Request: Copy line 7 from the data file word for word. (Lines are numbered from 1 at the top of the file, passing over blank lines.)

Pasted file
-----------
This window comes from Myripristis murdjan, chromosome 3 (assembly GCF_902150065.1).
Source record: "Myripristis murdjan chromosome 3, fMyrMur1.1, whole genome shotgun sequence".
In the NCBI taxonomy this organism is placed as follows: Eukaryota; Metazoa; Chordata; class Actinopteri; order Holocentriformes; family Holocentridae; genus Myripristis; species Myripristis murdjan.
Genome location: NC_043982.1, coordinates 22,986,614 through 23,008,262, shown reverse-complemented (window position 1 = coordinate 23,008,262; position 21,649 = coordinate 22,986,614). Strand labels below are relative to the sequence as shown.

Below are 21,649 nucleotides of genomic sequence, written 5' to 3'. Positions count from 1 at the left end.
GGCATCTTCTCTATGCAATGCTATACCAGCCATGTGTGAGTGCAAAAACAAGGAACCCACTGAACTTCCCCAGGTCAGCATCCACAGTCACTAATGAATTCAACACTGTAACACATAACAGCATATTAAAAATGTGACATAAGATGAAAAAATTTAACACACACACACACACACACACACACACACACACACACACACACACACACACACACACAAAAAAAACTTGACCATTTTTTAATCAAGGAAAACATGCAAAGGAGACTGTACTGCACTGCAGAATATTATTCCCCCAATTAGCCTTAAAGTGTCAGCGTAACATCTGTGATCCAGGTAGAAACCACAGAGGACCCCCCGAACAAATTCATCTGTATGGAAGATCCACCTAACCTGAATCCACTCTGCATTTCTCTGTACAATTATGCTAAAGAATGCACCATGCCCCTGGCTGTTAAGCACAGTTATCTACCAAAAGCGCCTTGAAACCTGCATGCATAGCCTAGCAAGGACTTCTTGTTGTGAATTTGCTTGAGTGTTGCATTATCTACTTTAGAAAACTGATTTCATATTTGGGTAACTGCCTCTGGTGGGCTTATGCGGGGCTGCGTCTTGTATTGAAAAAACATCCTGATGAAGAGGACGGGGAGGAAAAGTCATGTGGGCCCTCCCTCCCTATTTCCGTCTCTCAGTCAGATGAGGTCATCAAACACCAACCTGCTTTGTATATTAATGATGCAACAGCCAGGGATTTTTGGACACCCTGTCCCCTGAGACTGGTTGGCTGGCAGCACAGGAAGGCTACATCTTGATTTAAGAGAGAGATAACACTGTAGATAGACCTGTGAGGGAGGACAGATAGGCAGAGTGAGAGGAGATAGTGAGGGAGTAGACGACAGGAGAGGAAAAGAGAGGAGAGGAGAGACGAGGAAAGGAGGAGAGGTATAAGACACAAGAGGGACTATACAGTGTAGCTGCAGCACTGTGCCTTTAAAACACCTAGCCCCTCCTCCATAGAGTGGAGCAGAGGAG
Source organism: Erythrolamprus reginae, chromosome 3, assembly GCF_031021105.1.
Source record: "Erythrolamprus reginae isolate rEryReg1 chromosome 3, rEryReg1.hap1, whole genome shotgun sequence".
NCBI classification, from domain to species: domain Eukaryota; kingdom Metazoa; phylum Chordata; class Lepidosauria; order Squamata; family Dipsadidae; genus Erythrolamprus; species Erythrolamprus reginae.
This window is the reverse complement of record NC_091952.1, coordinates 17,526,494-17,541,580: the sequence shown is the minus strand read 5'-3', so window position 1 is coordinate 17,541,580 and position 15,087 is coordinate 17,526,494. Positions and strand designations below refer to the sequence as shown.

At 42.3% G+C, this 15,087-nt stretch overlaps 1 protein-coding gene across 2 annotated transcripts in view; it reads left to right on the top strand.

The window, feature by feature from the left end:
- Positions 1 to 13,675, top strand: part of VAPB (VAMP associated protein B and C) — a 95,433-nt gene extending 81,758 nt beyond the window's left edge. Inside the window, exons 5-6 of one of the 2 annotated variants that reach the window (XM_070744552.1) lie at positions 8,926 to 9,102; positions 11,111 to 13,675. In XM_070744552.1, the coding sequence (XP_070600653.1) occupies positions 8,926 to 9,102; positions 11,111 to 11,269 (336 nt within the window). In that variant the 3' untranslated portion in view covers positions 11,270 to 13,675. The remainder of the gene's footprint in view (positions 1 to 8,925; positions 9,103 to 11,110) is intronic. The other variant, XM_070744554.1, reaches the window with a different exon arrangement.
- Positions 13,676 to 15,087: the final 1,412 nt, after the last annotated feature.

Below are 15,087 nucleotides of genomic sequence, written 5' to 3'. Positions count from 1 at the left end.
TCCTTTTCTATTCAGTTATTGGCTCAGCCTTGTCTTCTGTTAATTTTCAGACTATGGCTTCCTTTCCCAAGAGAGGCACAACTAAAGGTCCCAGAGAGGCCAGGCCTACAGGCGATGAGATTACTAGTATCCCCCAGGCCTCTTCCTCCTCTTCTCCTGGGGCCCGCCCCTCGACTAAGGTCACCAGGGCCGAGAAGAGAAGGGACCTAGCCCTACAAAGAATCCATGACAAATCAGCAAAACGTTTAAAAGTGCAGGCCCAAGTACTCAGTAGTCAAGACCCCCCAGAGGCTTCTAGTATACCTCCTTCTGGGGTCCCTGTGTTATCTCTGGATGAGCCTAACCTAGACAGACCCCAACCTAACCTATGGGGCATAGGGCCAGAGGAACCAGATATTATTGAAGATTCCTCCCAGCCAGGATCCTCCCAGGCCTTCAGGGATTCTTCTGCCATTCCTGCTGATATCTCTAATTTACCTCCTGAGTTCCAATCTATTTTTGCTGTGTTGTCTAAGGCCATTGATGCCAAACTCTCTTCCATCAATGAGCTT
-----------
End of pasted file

Source organism: Erythrolamprus reginae, chromosome 3, assembly GCF_031021105.1.